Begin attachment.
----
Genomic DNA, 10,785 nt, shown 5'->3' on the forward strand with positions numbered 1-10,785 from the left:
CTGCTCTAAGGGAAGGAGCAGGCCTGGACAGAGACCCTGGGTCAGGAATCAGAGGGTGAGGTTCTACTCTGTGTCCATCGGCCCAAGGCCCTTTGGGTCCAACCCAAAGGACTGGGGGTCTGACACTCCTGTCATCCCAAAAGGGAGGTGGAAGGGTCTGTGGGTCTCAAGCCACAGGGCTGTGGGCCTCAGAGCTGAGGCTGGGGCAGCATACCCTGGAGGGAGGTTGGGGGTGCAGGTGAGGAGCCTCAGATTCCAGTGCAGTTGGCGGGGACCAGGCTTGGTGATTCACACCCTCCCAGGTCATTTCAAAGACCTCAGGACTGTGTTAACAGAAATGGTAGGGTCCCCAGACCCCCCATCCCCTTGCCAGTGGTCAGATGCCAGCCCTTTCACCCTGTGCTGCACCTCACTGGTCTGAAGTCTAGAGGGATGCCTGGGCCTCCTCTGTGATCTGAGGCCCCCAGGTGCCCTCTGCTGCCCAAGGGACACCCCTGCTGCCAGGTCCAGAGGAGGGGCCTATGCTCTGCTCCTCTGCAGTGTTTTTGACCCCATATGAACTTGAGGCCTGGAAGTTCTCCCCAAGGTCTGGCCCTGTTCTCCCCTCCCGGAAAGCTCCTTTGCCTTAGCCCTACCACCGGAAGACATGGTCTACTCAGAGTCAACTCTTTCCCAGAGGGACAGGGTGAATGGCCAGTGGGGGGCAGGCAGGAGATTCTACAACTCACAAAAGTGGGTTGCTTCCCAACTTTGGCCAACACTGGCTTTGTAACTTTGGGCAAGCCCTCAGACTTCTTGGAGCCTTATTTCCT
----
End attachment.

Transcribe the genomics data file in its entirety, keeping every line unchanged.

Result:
Genomic DNA, 10,785 nt, shown 5'->3' on the forward strand with positions numbered 1-10,785 from the left:
CTGCTCTAAGGGAAGGAGCAGGCCTGGACAGAGACCCTGGGTCAGGAATCAGAGGGTGAGGTTCTACTCTGTGTCCATCGGCCCAAGGCCCTTTGGGTCCAACCCAAAGGACTGGGGGTCTGACACTCCTGTCATCCCAAAAGGGAGGTGGAAGGGTCTGTGGGTCTCAAGCCACAGGGCTGTGGGCCTCAGAGCTGAGGCTGGGGCAGCATACCCTGGAGGGAGGTTGGGGGTGCAGGTGAGGAGCCTCAGATTCCAGTGCAGTTGGCGGGGACCAGGCTTGGTGATTCACACCCTCCCAGGTCATTTCAAAGACCTCAGGACTGTGTTAACAGAAATGGTAGGGTCCCCAGACCCCCCATCCCCTTGCCAGTGGTCAGATGCCAGCCCTTTCACCCTGTGCTGCACCTCACTGGTCTGAAGTCTAGAGGGATGCCTGGGCCTCCTCTGTGATCTGAGGCCCCCAGGTGCCCTCTGCTGCCCAAGGGACACCCCTGCTGCCAGGTCCAGAGGAGGGGCCTATGCTCTGCTCCTCTGCAGTGTTTTTGACCCCATATGAACTTGAGGCCTGGAAGTTCTCCCCAAGGTCTGGCCCTGTTCTCCCCTCCCGGAAAGCTCCTTTGCCTTAGCCCTACCACCGGAAGACATGGTCTACTCAGAGTCAACTCTTTCCCAGAGGGACAGGGTGAATGGCCAGTGGGGGGCAGGCAGGAGATTCTACAACTCACAAAAGTGGGTTGCTTCCCAACTTTGGCCAACACTGGCTTTGTAACTTTGGGCAAGCCCTCAGACTTCTTGGAGCCTTATTTCCT